A Walk in the Woods (2015)
Directed by Ken Kwapis
Produced by Chip Diggins, Bill Holderman, Russell Levine, Robert Redford, etc.
Based on the book by Bill Bryson
Screenplay by Rick Kerb, Bill Holderman
Cinematography by John Bailey
Edited by Julie Garces, Carol Littleton
Broad Green Pictures
Rated R for language
When people begin discussing the new film A Walk in the Woods, the elephant in the room (or the bear in the woods, if you prefer) becomes obvious to anyone familiar with the popular Bill Bryson travelogue: Why make this into a movie 17 years after the book was published?
The answer is Paul Newman. Robert Redford was interested in reuniting with Newman for the film, but Newman’s failing health kept the project from being realized. That’s a real shame. There’s at least one scene in the film that’s tailor-made for Newman-Redford, recalling a moment from Butch Cassidy and the Sundance Kid. Alas, what could’ve been… But now in 2015 we finally get the film with Redford and Nick Nolte (an actor I thought actually was dead).
Anyone who’s read the book knows that Bill Bryson and Stephen Katz are in their mid-40s when they start their Appalachian Trail adventure. Redford and Nolte are both in their 70s.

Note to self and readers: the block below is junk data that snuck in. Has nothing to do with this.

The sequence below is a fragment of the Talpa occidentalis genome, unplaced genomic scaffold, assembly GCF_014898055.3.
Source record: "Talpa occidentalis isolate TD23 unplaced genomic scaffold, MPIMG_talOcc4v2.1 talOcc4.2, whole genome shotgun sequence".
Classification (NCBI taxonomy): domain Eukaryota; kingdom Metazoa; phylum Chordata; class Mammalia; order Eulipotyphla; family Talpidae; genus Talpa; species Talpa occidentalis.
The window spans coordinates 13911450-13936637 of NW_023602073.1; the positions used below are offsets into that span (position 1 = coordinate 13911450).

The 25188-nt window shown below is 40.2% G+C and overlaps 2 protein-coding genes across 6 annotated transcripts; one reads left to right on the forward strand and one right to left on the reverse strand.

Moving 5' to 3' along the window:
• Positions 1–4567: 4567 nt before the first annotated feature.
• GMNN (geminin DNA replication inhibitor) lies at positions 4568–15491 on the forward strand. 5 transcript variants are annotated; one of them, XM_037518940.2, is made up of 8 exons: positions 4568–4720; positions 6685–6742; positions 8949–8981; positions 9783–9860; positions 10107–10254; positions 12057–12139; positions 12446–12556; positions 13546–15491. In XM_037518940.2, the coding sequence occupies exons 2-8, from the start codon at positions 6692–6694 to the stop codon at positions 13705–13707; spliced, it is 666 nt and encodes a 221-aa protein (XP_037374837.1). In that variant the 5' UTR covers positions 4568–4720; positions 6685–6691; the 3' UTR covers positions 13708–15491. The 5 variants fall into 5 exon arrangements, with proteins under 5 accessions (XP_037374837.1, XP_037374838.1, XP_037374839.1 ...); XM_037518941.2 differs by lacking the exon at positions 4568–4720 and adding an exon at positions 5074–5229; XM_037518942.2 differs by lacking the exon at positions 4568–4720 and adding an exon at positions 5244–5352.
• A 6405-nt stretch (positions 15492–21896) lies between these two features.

Things are not looking good…
But all is not lost. (No Redford movie pun intended.) Screenwriters Rick Kerb and Bill Holderman rewrite the story as a sort of “old guys reflect on aging” movie, which actually has its moments. Nolte provides a few laughs and the scenery is occasionally nice, but for the most part, the film is a waste of time and talent.
Emma Thompson (as Bryson’s wife) does all she can with her role, but how many times and how many ways can she tell Bryson “This trip is a bad idea”? (She’s right, by the way, in more ways than one.) Also I was delighted to see Mary Steenburgen (below, left) in an all-too-brief appearance that unfortunately goes nowhere.
Many scenes simply start and stop with little sense of focus or completion, much less payoff. We never get the sense that the characters are ever in any real danger, a feeling that’s heightened by the use of some awful nature-manipulation special effects – especially with color – that look completely unnatural.
The biggest offender here is the script. The jokes, by and large, aren’t funny, many of the scenes don’t go anywhere, and there’s little to engage us along the way, other than two veteran actors trying to make the best of some weak writing. These guys deserve better and so does Bryson. If you want a good story, just read Bryson’s book. The film version of A Walk in the Woods is a journey to be avoided.